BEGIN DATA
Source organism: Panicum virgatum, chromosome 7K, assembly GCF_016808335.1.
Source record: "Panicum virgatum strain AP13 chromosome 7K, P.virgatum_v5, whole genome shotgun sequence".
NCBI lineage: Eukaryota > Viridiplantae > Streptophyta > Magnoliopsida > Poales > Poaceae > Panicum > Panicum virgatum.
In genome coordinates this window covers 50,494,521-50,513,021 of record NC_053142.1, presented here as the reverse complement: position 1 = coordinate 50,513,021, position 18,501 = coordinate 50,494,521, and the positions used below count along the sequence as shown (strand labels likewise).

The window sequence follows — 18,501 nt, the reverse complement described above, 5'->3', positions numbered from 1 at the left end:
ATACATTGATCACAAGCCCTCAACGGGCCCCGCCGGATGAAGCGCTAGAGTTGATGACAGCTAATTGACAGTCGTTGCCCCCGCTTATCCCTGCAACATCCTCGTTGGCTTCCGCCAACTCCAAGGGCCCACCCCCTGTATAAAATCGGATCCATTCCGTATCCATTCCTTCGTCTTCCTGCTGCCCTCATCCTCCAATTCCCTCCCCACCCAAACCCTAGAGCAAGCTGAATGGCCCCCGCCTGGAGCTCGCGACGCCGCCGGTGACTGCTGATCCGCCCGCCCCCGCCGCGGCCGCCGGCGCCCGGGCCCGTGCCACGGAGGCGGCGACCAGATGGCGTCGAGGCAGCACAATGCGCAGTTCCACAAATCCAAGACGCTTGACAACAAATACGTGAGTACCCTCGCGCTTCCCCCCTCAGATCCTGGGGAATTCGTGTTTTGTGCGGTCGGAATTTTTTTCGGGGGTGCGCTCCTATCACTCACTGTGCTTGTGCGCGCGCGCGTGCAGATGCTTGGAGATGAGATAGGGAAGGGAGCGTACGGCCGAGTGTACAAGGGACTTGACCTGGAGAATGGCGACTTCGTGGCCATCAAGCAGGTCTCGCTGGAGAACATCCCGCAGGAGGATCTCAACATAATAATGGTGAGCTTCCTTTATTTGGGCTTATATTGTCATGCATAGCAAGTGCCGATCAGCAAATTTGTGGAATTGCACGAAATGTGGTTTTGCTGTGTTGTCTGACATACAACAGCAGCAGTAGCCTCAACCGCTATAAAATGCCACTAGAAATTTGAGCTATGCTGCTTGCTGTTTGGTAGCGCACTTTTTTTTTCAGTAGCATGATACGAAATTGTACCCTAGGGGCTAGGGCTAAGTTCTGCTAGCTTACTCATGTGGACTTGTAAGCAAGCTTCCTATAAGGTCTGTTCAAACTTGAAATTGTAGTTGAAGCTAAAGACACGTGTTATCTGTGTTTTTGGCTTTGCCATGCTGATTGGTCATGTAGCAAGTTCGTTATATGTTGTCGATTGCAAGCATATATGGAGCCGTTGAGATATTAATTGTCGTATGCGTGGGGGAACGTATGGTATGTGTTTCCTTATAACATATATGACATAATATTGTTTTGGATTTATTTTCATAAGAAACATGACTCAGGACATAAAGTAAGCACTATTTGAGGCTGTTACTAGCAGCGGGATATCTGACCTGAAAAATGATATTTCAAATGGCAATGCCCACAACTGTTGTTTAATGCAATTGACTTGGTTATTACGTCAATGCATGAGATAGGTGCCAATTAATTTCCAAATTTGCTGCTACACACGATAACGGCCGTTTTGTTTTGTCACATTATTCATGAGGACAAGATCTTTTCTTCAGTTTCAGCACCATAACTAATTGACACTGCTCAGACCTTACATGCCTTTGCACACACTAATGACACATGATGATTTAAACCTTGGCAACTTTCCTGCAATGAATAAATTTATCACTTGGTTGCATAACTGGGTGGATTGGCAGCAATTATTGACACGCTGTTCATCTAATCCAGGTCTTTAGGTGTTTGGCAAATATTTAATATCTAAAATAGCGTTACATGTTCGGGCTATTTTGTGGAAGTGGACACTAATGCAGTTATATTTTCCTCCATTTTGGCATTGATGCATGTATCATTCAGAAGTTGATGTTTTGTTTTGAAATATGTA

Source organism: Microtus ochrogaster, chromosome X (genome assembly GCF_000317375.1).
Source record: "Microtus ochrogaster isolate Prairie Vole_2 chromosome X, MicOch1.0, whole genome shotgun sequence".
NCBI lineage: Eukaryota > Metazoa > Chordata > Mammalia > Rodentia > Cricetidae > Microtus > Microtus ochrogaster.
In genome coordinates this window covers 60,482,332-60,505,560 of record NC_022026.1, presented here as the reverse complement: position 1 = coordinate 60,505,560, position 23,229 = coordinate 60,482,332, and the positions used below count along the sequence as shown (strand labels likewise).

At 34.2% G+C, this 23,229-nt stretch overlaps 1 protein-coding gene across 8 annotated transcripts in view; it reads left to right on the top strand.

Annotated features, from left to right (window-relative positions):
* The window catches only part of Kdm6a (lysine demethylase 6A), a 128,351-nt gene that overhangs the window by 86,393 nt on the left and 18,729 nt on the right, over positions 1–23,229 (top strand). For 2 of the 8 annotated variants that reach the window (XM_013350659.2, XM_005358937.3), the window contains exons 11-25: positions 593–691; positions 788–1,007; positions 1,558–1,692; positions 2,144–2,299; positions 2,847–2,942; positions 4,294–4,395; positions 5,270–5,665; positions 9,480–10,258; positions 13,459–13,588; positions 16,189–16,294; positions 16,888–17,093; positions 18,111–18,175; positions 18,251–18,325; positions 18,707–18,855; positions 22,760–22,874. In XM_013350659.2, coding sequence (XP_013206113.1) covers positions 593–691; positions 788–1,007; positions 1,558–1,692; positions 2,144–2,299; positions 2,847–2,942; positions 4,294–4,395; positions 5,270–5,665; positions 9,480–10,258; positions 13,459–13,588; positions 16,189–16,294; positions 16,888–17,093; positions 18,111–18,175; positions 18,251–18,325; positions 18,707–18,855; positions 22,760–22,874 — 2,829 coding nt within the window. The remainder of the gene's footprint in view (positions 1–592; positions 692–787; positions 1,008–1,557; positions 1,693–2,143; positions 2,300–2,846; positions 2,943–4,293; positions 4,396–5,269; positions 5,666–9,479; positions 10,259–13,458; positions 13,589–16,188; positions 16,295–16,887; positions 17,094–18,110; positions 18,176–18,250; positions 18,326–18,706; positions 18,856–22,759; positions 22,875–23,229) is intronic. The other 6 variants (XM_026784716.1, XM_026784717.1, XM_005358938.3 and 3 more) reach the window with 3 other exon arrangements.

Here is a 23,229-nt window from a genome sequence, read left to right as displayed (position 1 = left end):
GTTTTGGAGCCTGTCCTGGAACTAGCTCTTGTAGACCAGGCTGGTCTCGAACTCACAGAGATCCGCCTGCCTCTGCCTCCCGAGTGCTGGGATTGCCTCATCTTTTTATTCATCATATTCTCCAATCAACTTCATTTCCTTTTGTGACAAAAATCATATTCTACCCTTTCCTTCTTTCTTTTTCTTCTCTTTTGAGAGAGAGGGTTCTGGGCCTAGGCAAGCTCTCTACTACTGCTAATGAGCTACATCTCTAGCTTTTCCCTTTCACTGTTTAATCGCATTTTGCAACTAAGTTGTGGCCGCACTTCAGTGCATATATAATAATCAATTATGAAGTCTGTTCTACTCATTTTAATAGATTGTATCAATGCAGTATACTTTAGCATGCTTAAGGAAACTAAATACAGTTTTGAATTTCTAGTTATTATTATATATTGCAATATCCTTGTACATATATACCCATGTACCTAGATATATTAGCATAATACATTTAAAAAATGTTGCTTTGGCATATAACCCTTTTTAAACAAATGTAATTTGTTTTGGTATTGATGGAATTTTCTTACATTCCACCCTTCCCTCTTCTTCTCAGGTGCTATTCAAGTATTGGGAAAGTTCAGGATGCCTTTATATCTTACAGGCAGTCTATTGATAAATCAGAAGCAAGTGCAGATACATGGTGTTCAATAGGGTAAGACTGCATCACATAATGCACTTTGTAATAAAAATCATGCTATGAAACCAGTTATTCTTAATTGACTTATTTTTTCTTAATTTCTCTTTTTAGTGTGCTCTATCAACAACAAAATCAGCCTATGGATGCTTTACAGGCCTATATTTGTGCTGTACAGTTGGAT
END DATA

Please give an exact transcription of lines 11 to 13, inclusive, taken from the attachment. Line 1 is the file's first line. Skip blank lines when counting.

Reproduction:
At 34.2% G+C, this 23,229-nt stretch overlaps 1 protein-coding gene across 8 annotated transcripts in view; it reads left to right on the top strand.

Annotated features, from left to right (window-relative positions):
* The window catches only part of Kdm6a (lysine demethylase 6A), a 128,351-nt gene that overhangs the window by 86,393 nt on the left and 18,729 nt on the right, over positions 1–23,229 (top strand). For 2 of the 8 annotated variants that reach the window (XM_013350659.2, XM_005358937.3), the window contains exons 11-25: positions 593–691; positions 788–1,007; positions 1,558–1,692; positions 2,144–2,299; positions 2,847–2,942; positions 4,294–4,395; positions 5,270–5,665; positions 9,480–10,258; positions 13,459–13,588; positions 16,189–16,294; positions 16,888–17,093; positions 18,111–18,175; positions 18,251–18,325; positions 18,707–18,855; positions 22,760–22,874. In XM_013350659.2, coding sequence (XP_013206113.1) covers positions 593–691; positions 788–1,007; positions 1,558–1,692; positions 2,144–2,299; positions 2,847–2,942; positions 4,294–4,395; positions 5,270–5,665; positions 9,480–10,258; positions 13,459–13,588; positions 16,189–16,294; positions 16,888–17,093; positions 18,111–18,175; positions 18,251–18,325; positions 18,707–18,855; positions 22,760–22,874 — 2,829 coding nt within the window. The remainder of the gene's footprint in view (positions 1–592; positions 692–787; positions 1,008–1,557; positions 1,693–2,143; positions 2,300–2,846; positions 2,943–4,293; positions 4,396–5,269; positions 5,666–9,479; positions 10,259–13,458; positions 13,589–16,188; positions 16,295–16,887; positions 17,094–18,110; positions 18,176–18,250; positions 18,326–18,706; positions 18,856–22,759; positions 22,875–23,229) is intronic. The other 6 variants (XM_026784716.1, XM_026784717.1, XM_005358938.3 and 3 more) reach the window with 3 other exon arrangements.